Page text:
HP Chromebook 11 announced, features IPS display and Pixel-inspired aesthetics

October 8, 2013
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Let’s face it, today’s Chromebooks either offer cheap displays and somewhat boring looks, or they come in at a very high premium, as seen with the Chromebook Pixel.

What if you want the best of both worlds: a decent display, a great price, and an attractive design? That’s where the HP Chromebook 11 comes in, offering Pixel-inspired aesthetics at a much more pocket-friendly price of just $279.

The Chromebook 11 might not have the metal chassis or the premium features of the Chromebook Pixel, but it is the first low-cost Chromebook to feature an IPS display. It also has the Pixel’s multicolored light bar on the lid. For those looking for a design that stands out, the Chromebook 11 comes in either black or white plastic with your choice of four different accent colors: blue, red, yellow or green.

Of course, looks only matter so much if the hardware isn’t up to snuff. While the Chromebook’s specs might not blow anyone away, they are more than enough to provide a solid Chrome OS experience.

What if you want the best of both worlds: a decent display, a great price, and an attractive design? That’s where the HP Chromebook 11 comes in.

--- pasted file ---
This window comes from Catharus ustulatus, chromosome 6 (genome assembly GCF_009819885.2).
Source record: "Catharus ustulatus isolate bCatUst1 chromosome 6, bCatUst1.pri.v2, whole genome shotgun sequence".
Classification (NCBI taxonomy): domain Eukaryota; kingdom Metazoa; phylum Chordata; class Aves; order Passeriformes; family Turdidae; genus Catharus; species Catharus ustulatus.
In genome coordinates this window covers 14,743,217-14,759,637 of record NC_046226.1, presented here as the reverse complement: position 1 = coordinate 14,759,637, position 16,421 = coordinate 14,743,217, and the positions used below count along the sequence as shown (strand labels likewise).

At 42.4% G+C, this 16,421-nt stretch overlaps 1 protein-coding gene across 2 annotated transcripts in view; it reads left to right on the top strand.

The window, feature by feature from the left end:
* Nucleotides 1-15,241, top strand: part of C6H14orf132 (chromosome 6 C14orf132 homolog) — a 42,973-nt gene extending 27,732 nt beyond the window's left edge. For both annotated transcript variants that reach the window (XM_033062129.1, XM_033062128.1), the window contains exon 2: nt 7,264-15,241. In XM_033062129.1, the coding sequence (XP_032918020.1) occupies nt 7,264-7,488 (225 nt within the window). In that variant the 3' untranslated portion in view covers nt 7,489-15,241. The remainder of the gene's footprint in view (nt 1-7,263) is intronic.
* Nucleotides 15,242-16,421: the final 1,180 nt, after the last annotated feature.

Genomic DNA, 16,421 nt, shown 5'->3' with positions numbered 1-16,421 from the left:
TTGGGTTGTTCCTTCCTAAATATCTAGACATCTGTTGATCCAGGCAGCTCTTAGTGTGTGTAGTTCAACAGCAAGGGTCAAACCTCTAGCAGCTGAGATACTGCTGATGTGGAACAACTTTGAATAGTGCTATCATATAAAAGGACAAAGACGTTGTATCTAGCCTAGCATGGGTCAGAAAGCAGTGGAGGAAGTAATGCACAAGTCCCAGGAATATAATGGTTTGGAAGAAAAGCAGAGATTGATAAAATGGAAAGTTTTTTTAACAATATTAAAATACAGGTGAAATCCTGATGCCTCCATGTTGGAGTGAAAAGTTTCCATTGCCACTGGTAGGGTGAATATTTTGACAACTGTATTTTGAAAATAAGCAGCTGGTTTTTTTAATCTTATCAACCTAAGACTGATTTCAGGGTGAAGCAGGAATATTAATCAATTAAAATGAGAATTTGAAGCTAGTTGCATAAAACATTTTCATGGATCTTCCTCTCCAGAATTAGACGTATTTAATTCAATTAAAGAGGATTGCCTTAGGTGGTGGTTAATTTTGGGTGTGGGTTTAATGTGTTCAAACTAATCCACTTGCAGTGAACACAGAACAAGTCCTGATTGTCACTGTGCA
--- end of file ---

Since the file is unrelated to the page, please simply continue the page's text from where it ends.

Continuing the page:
The Chromebook 11 is powered by a Samsung Exynos 5250 ARM SoC and is accompanied by 2GB RAM. Other specs include a 11.6-inch display with a resolution of 1366 x 768, 16GB SSD, dual-band 802.11n, Bluetooth 4.0, 2x USB 2.0 ports and a battery rated for about six hours of life. The Chromebook 11 also supports USB charging via a microUSB port and is just 2.3 pounds.

As for extra goodies? The HP Chromebook 11 includes 100GB of free Google Drive storage for two years, 60-days of free Google Play Music All Access and 12 free GoGo Inflight Internet sessions.

For those looking to snatch up the new Chromebook, you’ll have the opportunity to do so starting later today through Google Play and select retailers. A 4G variant of the Chromebook 11 will also be making its way to select retailers this week, though the 4G model’s pricing has yet to be revealed.

Chrome OS might not be mainstream just yet, but Google is clearly aiming to change all that. Not only does the Chromebook 11 look relatively impressive, Intel and Google also have several Haswell-based devices up their sleeves for the near future. Google may also working to attract new users by way of Windows 8, as evidenced by the latest developer version of Chrome for Windows 8. 

What do you think of Chrome OS and the new Chromebook 11 – impressed or not?

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